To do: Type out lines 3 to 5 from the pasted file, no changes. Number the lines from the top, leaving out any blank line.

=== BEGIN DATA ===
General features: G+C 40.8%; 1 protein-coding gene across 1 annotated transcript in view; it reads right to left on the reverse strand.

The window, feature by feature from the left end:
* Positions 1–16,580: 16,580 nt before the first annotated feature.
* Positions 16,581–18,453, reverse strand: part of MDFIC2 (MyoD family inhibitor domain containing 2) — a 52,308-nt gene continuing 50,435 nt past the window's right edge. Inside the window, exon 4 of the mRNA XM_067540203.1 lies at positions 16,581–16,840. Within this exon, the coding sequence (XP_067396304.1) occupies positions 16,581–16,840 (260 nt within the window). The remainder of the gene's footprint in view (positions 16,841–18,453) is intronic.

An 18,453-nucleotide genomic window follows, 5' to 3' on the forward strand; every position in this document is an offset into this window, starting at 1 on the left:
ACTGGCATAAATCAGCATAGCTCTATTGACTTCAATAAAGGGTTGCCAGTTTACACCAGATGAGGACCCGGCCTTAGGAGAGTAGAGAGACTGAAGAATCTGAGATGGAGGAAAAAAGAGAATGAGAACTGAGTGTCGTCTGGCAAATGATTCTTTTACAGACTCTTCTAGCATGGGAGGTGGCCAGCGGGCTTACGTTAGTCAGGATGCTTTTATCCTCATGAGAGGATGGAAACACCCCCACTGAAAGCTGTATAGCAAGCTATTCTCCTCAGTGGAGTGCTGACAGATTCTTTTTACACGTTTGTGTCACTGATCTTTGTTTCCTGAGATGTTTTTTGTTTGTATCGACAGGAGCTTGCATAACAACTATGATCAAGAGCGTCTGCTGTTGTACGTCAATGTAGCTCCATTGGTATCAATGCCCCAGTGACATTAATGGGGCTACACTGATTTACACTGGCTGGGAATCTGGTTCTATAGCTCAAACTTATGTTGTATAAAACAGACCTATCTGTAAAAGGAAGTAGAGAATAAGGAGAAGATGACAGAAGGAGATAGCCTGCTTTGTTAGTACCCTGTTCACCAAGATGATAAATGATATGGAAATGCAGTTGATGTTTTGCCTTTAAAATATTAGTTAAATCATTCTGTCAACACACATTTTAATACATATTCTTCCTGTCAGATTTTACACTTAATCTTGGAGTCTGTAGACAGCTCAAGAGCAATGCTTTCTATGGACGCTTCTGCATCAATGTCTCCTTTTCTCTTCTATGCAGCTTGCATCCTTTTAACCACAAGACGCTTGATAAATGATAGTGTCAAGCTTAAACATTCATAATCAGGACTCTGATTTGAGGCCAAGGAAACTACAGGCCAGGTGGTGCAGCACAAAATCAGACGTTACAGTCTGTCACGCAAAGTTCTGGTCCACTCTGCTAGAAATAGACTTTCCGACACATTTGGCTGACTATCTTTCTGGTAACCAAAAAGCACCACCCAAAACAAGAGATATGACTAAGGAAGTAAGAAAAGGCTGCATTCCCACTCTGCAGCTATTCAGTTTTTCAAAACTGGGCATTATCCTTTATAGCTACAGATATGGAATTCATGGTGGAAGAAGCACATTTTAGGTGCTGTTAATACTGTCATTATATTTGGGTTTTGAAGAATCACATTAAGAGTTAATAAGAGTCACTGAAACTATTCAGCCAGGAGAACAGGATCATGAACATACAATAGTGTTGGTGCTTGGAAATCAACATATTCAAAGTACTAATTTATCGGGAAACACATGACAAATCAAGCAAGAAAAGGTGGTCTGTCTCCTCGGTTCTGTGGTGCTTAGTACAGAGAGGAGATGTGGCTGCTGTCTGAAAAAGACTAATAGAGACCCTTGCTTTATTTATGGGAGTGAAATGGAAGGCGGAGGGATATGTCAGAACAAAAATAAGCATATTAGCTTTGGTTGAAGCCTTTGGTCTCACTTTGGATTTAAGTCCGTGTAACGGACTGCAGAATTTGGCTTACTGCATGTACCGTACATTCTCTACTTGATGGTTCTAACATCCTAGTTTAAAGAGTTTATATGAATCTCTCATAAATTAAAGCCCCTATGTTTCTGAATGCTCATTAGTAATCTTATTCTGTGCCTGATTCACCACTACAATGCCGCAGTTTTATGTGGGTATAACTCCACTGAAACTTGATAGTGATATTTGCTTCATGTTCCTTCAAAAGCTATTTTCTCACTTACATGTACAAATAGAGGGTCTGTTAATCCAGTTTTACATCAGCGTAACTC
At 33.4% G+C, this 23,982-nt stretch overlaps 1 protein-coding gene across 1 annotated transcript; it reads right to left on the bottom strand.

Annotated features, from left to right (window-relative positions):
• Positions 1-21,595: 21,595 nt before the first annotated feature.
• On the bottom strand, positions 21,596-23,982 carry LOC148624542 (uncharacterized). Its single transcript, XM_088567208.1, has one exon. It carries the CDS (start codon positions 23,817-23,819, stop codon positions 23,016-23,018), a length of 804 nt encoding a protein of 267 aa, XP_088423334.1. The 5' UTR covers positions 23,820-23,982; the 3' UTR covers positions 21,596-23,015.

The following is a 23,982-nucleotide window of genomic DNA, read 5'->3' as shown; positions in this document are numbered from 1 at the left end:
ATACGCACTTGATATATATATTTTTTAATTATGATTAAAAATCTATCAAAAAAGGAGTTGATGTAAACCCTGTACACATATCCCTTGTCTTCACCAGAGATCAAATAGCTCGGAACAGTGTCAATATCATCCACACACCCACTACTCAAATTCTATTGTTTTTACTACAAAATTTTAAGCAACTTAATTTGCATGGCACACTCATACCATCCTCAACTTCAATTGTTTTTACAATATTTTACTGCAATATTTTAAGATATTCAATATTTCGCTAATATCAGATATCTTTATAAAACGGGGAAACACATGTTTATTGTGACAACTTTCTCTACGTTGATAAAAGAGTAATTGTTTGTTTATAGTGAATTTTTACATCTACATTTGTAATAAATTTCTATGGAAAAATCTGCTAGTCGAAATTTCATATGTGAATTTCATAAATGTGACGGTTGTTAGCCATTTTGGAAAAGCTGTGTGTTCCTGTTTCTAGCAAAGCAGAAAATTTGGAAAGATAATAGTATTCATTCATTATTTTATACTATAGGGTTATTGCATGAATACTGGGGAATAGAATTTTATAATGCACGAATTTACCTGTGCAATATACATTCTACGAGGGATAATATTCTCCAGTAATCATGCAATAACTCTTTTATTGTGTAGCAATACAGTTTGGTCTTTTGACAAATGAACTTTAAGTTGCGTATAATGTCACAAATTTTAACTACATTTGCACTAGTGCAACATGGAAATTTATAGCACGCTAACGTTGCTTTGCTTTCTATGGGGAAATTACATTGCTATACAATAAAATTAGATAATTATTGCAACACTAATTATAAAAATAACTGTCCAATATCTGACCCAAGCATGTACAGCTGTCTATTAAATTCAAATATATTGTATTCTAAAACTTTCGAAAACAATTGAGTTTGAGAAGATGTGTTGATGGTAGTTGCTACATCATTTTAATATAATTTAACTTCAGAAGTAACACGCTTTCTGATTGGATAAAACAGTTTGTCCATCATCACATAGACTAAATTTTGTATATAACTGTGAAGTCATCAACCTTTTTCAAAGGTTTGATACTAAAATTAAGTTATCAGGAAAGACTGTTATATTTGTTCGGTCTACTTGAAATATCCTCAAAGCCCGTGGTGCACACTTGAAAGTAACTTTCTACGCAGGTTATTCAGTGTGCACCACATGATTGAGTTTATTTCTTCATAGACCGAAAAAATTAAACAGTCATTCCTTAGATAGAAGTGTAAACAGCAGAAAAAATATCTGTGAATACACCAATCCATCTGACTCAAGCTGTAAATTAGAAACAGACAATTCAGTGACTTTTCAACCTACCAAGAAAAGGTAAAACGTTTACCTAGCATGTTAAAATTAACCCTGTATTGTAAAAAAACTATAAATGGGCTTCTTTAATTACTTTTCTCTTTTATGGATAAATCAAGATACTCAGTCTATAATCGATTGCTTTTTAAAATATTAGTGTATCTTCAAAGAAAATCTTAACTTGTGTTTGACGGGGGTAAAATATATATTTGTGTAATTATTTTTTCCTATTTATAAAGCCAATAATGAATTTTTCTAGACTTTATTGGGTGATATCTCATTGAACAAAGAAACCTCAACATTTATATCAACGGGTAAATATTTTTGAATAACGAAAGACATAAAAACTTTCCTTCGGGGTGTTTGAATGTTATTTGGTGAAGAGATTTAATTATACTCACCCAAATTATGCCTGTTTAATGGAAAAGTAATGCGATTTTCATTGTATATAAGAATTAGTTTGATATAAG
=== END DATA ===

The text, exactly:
* Positions 1–16,580: 16,580 nt before the first annotated feature.
* Positions 16,581–18,453, reverse strand: part of MDFIC2 (MyoD family inhibitor domain containing 2) — a 52,308-nt gene continuing 50,435 nt past the window's right edge. Inside the window, exon 4 of the mRNA XM_067540203.1 lies at positions 16,581–16,840. Within this exon, the coding sequence (XP_067396304.1) occupies positions 16,581–16,840 (260 nt within the window). The remainder of the gene's footprint in view (positions 16,841–18,453) is intronic.

An 18,453-nucleotide genomic window follows, 5' to 3' on the forward strand; every position in this document is an offset into this window, starting at 1 on the left: